The American Diabetes Association’s Standards of Medical Care in Diabetes—2017 states that age should be “taken into consideration” when diagnosing diabetes with HbA1c (1). Nonetheless, it is unclear how this recommendation might be implemented. Population studies demonstrate that HbA1c increases with age, which some experts have suggested may be due to nonglycemic factors like alterations in red cell turnover or hemoglobin glycation (2–4). However, prior studies lack concurrent comparisons across nonhemoglobin-related markers of hyperglycemia. We evaluated increases with age in fructosamine and glycated albumin—hemoglobin-independent measures of hyperglycemia—in comparison with HbA1c and fasting glucose in the community-based Atherosclerosis Risk in Communities (ARIC) study.
We conducted serial cross-sectional analyses at visit 2 (1990–1992; n = 11,632) and visit 5 (2011–2013; n = 3,876), excluding individuals with diagnosed diabetes. We performed adjusted linear regression of z scores of each biomarker (standardized to visit 2) on age to allow head-to-head comparisons of the associations.
Age was significantly correlated with all biomarkers of hyperglycemia at visit 2 (Fig. 1). In middle age (visit 2), we observed increases in HbA1c with age, comparable increases in fructosamine and glycated albumin, and some increase in fasting glucose, with modest impact of adjustment for sex, race center (white, Minneapolis, MN; black, Jackson, MS; white, Washington County, MD; black, Forsyth County, NC; white, Forsyth County, NC; as defined by the ARIC study design), BMI, and BMI2. At visit 5 among older adults (21 years later), increases with age were less evident for fasting glucose and HbA1c compared with fructosamine and glycated albumin. Associations of age with HbA1c, fructosamine, and glycated albumin at both visits persisted after further adjustment for fasting glucose.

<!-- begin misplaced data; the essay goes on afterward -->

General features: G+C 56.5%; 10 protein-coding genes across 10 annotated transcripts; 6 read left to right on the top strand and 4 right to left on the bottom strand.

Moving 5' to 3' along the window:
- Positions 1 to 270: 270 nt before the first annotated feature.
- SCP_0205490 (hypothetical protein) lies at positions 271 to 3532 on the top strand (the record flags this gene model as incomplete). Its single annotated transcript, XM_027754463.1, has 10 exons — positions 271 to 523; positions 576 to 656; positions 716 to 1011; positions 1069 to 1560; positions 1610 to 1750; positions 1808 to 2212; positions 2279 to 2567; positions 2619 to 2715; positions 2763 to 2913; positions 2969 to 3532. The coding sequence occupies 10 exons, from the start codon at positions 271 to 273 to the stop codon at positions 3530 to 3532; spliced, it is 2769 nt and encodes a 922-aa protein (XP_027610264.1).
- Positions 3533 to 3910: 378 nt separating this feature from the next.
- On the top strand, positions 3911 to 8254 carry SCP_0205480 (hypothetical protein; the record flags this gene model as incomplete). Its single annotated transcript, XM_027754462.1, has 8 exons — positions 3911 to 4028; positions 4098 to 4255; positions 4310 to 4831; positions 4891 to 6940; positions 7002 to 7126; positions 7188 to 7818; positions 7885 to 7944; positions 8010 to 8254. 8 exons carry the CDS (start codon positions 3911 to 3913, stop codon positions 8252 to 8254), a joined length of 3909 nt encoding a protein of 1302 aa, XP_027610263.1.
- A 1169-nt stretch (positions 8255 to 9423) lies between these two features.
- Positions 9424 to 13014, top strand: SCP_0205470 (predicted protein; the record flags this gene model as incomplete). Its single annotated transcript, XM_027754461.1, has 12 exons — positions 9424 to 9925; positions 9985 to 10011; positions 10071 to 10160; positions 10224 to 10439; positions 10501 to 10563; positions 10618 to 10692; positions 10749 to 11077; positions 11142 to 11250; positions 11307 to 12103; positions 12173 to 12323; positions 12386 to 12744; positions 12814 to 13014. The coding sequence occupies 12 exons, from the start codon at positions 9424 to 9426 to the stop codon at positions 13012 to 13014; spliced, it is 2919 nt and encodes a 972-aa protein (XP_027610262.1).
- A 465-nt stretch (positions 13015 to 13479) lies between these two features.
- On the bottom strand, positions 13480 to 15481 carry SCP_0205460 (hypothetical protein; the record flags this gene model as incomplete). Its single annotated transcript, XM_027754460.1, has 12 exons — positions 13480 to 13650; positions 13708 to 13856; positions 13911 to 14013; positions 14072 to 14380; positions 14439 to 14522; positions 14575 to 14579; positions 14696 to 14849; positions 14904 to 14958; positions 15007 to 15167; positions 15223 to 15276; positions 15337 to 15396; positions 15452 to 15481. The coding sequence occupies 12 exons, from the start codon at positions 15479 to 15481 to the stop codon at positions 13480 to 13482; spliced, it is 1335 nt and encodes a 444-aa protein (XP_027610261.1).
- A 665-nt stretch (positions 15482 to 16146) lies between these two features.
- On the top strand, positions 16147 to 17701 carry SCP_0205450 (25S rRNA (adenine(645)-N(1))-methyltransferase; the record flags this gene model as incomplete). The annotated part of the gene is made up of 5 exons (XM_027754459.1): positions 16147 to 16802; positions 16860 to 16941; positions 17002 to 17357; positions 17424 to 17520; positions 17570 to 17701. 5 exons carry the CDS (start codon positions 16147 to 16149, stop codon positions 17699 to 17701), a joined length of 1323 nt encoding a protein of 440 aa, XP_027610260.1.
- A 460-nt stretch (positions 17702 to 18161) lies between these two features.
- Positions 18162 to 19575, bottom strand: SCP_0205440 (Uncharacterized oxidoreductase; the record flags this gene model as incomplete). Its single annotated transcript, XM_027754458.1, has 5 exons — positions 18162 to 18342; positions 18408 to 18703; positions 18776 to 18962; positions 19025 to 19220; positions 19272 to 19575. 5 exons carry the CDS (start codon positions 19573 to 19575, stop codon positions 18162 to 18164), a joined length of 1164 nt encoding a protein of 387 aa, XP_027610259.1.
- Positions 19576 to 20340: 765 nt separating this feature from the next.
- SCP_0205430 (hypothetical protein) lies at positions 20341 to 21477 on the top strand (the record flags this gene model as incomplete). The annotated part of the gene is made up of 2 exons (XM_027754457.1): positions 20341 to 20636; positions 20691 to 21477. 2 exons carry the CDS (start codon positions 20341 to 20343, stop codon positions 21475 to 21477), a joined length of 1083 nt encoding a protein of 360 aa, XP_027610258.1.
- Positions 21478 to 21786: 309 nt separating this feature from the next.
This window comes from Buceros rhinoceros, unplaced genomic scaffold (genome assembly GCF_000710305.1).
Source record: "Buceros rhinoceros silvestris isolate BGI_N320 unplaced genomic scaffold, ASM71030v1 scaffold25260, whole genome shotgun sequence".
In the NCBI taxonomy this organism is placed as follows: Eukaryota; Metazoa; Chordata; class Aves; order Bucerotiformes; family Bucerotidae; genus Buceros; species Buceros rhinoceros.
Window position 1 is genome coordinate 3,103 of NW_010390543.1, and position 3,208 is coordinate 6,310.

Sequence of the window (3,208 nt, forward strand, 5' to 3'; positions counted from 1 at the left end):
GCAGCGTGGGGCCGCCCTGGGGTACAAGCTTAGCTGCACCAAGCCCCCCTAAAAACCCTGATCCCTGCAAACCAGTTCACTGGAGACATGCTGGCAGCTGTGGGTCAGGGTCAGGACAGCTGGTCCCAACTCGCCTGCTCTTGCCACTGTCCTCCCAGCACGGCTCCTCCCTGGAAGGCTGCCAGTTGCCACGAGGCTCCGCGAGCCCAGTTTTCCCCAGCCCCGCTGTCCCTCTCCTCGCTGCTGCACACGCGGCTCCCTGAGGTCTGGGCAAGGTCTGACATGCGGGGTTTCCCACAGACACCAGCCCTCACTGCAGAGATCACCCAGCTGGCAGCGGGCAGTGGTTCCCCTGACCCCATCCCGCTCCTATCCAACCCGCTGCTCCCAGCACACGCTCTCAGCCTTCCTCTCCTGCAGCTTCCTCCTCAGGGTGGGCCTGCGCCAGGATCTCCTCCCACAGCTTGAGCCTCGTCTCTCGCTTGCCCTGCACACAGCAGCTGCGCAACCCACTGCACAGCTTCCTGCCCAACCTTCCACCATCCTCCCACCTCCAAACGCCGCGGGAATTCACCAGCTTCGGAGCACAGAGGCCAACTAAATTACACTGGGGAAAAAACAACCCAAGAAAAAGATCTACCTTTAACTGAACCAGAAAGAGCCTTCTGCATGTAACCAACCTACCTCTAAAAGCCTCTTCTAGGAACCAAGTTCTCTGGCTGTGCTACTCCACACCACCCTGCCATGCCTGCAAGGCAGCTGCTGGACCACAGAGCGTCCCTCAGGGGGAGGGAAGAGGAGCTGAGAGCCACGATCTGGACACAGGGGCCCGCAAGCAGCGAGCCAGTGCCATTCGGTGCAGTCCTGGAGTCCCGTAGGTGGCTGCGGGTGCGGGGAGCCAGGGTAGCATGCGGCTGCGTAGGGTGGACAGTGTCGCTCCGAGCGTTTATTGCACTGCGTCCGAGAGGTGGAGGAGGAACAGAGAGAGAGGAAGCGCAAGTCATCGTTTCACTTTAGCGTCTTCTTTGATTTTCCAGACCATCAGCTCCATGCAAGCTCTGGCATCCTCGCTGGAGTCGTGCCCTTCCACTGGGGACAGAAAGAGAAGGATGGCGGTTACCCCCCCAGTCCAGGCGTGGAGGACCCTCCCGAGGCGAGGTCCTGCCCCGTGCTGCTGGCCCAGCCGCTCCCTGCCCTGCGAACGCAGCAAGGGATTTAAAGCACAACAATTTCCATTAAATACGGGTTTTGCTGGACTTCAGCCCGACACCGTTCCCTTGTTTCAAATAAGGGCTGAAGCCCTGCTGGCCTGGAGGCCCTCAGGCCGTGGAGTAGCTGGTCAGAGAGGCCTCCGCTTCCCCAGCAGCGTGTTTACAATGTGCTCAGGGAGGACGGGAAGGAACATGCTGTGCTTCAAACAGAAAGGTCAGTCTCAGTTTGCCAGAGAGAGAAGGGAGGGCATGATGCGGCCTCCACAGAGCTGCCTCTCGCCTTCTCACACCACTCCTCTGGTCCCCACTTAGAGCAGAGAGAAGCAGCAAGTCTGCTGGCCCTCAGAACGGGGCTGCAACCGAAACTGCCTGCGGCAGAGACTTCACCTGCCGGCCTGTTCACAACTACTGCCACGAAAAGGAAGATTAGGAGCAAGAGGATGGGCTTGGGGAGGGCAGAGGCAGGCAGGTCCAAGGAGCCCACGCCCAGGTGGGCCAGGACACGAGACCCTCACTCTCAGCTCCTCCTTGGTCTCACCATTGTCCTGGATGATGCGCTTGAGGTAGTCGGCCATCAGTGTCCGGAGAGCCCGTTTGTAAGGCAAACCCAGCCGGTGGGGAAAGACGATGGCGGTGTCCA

The magnitude of the association we observed between HbA1c and age, particularly in middle age (0.11% [1.2 mmol/mol] per 10 years of age), was similar to that in other studies (2–4). Prior investigations adjusted for glucose to account for glycemia and attributed associations to nonglycemic hemoglobin-related factors. However, although HbA1c and fasting glucose are highly related, they represent different glycemic constructs. We observed increases in HbA1c, fructosamine, and glycated albumin independent of fasting glucose, suggesting that increases may be primarily glycemic or that putative nonglycemic factors may influence nonhemoglobin biomarkers.
The heterogeneity of dysglycemia across the life span may offer some explanation for the less consistent associations of age across the hyperglycemia biomarkers. Impaired insulin secretion is common in older age. As HbA1c, fructosamine, and glycated albumin reflect postprandial glucose excursions in addition to fasting concentrations, their stronger associations with age as compared with fasting glucose could reflect that impaired glucose tolerance is more common than impaired fasting glucose in this population (5).
Similar to previous investigations, our assessment is limited by its cross-sectional nature. Additionally, our analyses of older adults could be subject to selection bias. Study strengths include the community-based sample, broad age range, and measurements at different time points in the life span.
In conclusion, we observed higher HbA1c at older ages but also saw comparable associations for other (nonhemoglobin-related) biomarkers of hyperglycemia. Our results provide some evidence that the age associations with HbA1c, fasting glucose, fructosamine, and glycated albumin may reflect increases in the prevalence of hyperglycemia in aging.
Ackowledgments. The authors thank the staff and participants of the ARIC study for their important contributions. Reagents for the glycated albumin assays were donated by the Asahi Kasai Pharma Corporation. Reagents for the fructosamine assays were donated by Roche Diagnostics.
Funding. ARIC is carried out as a collaborative study supported by National Heart, Lung, and Blood Institute contracts HHSN268201100005C, HHSN268201100006C, HHSN268201100007C, HHSN268201100008C, HHSN268201100009C, HHSN268201100010C, HHSN268201100011C, and HHSN268201100012C. B.W., A.M.R., and A.K.L. were supported by National Institutes of Health National Heart, Lung, and Blood Institute grant T32HL007024. This research was supported by National Institutes of Health National Institute of Diabetes and Digestive and Kidney Diseases grant R01DK089174, and E.S. was also supported by K24DK106414.
Duality of Interest. No potential conflicts of interest relevant to this article were reported.
Author Contributions. B.W. and E.S. designed the study, researched the data, and wrote the manuscript. A.M.R., A.K.L., M.G., and J.C. all provided meaningful contributions to the revision of the manuscript. E.S. is the guarantor of this work and, as such, had full access to all the data in the study and takes responsibility for the integrity of the data and the accuracy of the data analysis.